Sir Frank Dicksee, P.R.A. 1853 - 1928
Photo: R.A./John Hammond
© Royal Academy of Arts, London
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Startled, 1892
Oil on canvas, 978 X 673 mm
Diploma Work given by Sir Frank Dicksee, P.R.A., accepted 1892
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Frank Dicksee's Diploma work depicts two girls who have been surprised while bathing by what appears to be a Viking long-ship. When exhibited the critic for the journal The Academy found the subject confusing, saying that 'it does not appertain exactly to idealistic or realistic art, and halts, indeed, somewhat unsatisfactorily between the two' (7 May 1892, p. 450). Unlike most of Dicksee's previous work there is no quotation appended to the title, suggesting the subject is imaginary rather than based on a literary source.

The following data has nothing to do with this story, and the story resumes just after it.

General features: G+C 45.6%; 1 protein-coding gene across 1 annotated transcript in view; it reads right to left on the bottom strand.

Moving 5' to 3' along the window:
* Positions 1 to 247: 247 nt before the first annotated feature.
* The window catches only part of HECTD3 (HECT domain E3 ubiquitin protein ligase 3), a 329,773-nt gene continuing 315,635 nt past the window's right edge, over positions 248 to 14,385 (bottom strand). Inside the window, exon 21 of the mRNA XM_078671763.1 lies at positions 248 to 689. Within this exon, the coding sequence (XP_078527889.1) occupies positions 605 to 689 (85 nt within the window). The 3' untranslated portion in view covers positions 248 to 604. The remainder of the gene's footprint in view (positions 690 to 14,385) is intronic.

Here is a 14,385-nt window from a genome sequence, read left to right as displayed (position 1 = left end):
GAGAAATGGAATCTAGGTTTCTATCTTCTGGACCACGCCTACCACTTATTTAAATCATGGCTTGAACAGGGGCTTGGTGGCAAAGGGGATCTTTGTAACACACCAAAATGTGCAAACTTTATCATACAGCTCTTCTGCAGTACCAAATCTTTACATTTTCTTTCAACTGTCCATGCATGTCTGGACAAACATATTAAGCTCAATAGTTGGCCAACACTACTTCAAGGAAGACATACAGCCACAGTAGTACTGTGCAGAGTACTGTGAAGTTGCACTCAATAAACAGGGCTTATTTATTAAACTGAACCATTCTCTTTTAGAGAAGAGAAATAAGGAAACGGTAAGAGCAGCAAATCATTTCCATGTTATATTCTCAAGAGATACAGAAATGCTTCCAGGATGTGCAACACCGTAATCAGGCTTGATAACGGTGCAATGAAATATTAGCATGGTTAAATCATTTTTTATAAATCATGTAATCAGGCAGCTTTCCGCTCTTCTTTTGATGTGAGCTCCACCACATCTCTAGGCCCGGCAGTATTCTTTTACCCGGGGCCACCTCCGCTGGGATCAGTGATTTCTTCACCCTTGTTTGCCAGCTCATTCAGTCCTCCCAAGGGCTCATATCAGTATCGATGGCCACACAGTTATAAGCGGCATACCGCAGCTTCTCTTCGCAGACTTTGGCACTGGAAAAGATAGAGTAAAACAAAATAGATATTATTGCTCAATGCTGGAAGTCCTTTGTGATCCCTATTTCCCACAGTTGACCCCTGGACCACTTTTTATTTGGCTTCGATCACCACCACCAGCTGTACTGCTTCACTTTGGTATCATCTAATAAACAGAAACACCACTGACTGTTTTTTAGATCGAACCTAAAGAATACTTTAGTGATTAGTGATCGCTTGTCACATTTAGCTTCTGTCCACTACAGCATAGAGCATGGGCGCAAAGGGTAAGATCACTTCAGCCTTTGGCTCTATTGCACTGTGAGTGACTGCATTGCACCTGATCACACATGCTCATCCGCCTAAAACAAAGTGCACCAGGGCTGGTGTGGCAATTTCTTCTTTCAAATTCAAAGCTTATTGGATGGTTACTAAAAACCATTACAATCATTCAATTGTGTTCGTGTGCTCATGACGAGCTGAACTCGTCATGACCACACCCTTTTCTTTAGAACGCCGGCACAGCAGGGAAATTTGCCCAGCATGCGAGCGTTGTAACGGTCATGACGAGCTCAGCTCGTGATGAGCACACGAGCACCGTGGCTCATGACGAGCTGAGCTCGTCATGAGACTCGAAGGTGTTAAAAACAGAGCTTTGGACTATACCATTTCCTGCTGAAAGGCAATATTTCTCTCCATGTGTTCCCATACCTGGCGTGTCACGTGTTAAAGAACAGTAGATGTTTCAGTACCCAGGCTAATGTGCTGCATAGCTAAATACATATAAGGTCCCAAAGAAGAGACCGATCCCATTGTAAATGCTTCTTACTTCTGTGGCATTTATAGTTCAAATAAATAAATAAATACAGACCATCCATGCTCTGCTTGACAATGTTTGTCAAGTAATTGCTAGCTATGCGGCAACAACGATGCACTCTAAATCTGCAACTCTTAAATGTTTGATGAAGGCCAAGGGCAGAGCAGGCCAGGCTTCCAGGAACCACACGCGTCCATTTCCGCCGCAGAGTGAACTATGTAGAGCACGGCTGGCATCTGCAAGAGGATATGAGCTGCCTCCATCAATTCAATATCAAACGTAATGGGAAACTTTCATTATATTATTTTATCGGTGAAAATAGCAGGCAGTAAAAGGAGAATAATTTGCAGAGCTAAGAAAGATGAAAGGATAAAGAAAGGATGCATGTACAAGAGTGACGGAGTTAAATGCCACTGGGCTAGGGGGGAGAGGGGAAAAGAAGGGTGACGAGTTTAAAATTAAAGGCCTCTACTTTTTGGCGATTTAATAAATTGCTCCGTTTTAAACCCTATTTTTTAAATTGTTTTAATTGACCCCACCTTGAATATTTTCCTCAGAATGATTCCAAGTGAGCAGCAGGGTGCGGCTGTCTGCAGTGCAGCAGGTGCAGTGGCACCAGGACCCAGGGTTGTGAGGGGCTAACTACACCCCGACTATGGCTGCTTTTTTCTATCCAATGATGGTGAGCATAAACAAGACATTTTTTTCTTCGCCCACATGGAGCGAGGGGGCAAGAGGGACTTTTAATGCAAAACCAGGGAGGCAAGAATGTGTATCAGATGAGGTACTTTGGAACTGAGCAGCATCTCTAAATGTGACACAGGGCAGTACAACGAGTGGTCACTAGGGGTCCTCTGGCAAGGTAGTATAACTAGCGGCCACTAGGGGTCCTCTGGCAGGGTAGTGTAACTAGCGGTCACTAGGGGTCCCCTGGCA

Dicksee believed that Greek sculpture displayed human form to perfection. The study of the nude figures in this painting reflects his indebtedness to the academic tradition based on the study of the antique. Composing his pictures carefully, Dicksee made many preliminary studies for them. The Royal Academy collection holds a detailed study of the younger girl (09/2072), in which Dicksee was primarily investigating the effect of light falling from behind. The strong white chalk highlights in the study are translated into golden highlights in the final picture.

Frames associated with this work